Retail has arrived at the 500-acre Maple Lawn Farms development near Fulton.

Quiznos sandwich shop has opened its doors at a one-story commercial building near the main entrance off Route 216. Soon to follow are women's apparel retailer Urban Chic and the seafood restaurant Trapeze, owned by the same folks who run Bluestone restaurant in Timonium.

Two more commercial centers are planned for the development as it transforms from a dairy and turkey farm to a place where people can live, work and play, as developer Stewart Greenebaum describes it.

Greenebaum plans to break ground next week on one of these centers and hopes to do the same for another in June. The first building is 40 percent leased, and the other is about 75 percent leased, he said. Both are near the main entrance to the complex.

"Ultimately, we will have 2 million square feet [of commercial space] in the next eight to 10 years," Greenebaum said.

The Maple Lawn development has been controversial. The idea was to create a mix of housing, retail and office space that would "dethrone the automobile," allowing people to live and relax near where they work, Greenebaum said.

In 2000, the Howard County Zoning Board narrowly approved Greenebaum's request to build 1,116 homes and 1.2 million square feet of office and retail space. This year, it also allowed Greenebaum to tack on 94 acres to the complex.

But the board denied Greenebaum's request to add 242 senior housing units and 52 houses to the development.

"That's not final," he said.

Forty-two homes are occupied, and 120 are under construction, Greenebaum said.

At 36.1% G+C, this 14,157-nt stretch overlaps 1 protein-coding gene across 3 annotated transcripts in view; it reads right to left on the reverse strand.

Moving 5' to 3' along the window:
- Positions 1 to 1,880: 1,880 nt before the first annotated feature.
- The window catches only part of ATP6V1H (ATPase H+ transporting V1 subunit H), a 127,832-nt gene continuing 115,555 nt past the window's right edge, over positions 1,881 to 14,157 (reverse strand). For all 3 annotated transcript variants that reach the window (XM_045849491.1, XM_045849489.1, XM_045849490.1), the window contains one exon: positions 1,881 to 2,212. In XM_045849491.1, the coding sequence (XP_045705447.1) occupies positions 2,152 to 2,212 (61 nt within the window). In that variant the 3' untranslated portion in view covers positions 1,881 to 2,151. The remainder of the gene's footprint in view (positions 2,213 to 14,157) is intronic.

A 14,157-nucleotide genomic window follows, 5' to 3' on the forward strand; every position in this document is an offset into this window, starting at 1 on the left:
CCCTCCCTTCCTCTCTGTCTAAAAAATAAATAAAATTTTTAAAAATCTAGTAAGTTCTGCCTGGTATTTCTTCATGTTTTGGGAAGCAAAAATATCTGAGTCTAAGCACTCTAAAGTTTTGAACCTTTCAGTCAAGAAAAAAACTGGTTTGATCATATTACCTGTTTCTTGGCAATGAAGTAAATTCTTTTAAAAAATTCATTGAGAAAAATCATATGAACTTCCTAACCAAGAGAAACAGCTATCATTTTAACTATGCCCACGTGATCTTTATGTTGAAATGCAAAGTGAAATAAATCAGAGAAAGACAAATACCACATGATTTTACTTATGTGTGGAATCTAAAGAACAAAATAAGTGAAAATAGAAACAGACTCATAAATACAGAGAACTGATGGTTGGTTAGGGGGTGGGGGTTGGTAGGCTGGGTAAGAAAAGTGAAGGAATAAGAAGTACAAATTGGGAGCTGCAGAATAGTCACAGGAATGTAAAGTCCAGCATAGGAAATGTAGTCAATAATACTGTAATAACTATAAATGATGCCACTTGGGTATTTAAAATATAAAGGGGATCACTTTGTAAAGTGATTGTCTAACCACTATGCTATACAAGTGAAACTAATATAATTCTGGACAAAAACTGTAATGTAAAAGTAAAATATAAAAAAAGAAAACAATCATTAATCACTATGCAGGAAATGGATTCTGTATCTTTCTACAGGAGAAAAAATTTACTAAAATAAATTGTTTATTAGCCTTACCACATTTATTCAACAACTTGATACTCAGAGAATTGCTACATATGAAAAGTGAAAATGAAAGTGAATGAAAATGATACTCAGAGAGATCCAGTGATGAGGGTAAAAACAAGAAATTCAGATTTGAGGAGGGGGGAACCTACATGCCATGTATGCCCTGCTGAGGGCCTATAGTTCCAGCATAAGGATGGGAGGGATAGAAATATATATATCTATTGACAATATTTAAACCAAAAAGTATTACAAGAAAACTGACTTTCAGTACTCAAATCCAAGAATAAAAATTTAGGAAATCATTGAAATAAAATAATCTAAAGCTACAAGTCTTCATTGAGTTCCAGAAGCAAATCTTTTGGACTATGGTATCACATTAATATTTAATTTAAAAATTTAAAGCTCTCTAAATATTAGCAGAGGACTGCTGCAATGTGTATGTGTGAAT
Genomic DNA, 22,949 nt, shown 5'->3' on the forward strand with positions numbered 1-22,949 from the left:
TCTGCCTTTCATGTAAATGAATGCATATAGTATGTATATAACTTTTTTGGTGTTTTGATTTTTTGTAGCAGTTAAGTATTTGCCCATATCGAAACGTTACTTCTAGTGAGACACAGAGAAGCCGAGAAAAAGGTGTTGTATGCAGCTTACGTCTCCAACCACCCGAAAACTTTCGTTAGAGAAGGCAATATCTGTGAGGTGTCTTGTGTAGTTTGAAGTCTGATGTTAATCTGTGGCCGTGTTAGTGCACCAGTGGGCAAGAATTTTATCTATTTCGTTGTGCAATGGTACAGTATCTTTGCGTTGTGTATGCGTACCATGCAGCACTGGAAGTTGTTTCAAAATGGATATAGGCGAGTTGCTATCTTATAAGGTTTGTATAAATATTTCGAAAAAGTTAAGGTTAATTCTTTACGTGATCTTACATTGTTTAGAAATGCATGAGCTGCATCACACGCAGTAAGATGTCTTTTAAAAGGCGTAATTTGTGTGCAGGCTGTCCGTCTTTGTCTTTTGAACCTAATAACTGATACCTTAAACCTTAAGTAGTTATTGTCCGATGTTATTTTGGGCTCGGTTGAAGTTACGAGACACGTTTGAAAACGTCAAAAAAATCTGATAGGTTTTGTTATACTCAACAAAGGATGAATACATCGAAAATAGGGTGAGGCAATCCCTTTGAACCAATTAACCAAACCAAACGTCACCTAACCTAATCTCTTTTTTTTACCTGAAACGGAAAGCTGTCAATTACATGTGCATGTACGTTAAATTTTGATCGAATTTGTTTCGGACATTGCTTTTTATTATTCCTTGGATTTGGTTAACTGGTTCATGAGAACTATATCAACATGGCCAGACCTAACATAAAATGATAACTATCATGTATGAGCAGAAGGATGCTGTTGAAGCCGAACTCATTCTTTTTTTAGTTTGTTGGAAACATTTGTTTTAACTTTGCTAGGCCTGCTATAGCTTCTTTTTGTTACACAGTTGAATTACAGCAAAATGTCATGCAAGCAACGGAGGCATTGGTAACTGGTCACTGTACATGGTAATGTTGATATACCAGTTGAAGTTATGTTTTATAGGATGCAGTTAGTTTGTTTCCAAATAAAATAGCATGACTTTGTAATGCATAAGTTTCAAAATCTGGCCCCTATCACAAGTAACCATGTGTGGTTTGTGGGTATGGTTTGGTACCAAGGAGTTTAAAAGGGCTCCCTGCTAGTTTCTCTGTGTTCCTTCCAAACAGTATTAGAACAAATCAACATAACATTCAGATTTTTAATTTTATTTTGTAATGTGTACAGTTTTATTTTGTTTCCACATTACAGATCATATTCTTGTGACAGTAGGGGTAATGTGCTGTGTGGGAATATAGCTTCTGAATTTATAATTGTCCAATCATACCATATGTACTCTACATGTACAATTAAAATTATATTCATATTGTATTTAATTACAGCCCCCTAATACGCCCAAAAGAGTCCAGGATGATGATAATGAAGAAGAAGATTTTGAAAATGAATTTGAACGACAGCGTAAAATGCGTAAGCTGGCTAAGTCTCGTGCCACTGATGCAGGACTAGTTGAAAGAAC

Less Vacant Office Space

Maple Lawn Farms, is contributing "the largest delivery of new office space outside of Columbia," according to a report released by commercial real estate company Manekin LLC in Columbia.

The report also said office vacancies in Howard County have dropped over the past few years as the economy has rebounded from the tech crash.

Vacancies fell from 11 percent last year to 9 percent today.

Grace Takes a Hit From Storms

The recent spate of hurricanes in the Gulf Coast wreaked havoc on Columbia-based W.R. Grace & Co.

Both Katrina and Rita slowed production of the nation's refineries, which in turn slowed Grace's third-quarter sales of certain chemicals used to refine oil.

The slowdown is likely to affect fourth-quarter sales as well, said the company, which has been operating under bankruptcy protection since 2001.

But Grace's overall sales were up 12.7 percent, reaching $653.4 million in the third quarter. And Grace remained profitable, though profits were smaller than in the quarter a year ago, $32.1 million (or 48 cents a share) down from $48 million (72 cents).

Rita also crippled production at the company's manufacturing plant in Lake Charles, La. The hurricane caused power outages there that shut down the facility for two weeks. It also wrecked the homes of many of the 345 employees who work there.

"We satisfied all customer demands during that period of time through production in other sites in the U.S. and Germany and through supplies we had on hand outside the Gulf Coast region," said Robert M. Tarola, the company's chief financial officer.

As for the employees in Lake Charles, the company started a relief fund that had attracted $121,590 in October. Grace sank $100,000 into the effort and plans to match contributions up to an additional $150,000.

The company said it has also worked with government agencies to secure short-term housing at the plant and set up a kitchen that is offering meals for employees and those living on site.

The fund is organized as a 501(c)(3) tax-exempt, nonprofit organization.

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